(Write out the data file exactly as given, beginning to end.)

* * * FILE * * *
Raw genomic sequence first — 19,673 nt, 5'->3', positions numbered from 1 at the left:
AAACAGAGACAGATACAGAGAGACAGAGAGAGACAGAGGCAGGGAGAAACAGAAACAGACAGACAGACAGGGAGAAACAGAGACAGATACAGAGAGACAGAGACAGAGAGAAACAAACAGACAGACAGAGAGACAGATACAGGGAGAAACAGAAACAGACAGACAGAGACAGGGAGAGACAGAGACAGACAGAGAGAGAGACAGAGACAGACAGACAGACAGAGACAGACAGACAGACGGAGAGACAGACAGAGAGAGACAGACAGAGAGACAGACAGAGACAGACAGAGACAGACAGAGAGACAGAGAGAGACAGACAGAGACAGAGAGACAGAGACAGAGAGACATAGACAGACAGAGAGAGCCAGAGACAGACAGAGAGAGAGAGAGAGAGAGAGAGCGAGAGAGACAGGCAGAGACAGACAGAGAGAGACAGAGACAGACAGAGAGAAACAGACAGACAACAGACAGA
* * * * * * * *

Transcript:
Raw genomic sequence first — 19,673 nt, 5'->3', positions numbered from 1 at the left:
AAACAGAGACAGATACAGAGAGACAGAGAGAGACAGAGGCAGGGAGAAACAGAAACAGACAGACAGACAGGGAGAAACAGAGACAGATACAGAGAGACAGAGACAGAGAGAAACAAACAGACAGACAGAGAGACAGATACAGGGAGAAACAGAAACAGACAGACAGAGACAGGGAGAGACAGAGACAGACAGAGAGAGAGACAGAGACAGACAGACAGACAGAGACAGACAGACAGACGGAGAGACAGACAGAGAGAGACAGACAGAGAGACAGACAGAGACAGACAGAGACAGACAGAGAGACAGAGAGAGACAGACAGAGACAGAGAGACAGAGACAGAGAGACATAGACAGACAGAGAGAGCCAGAGACAGACAGAGAGAGAGAGAGAGAGAGAGAGCGAGAGAGACAGGCAGAGACAGACAGAGAGAGACAGAGACAGACAGAGAGAAACAGACAGACAACAGACAGA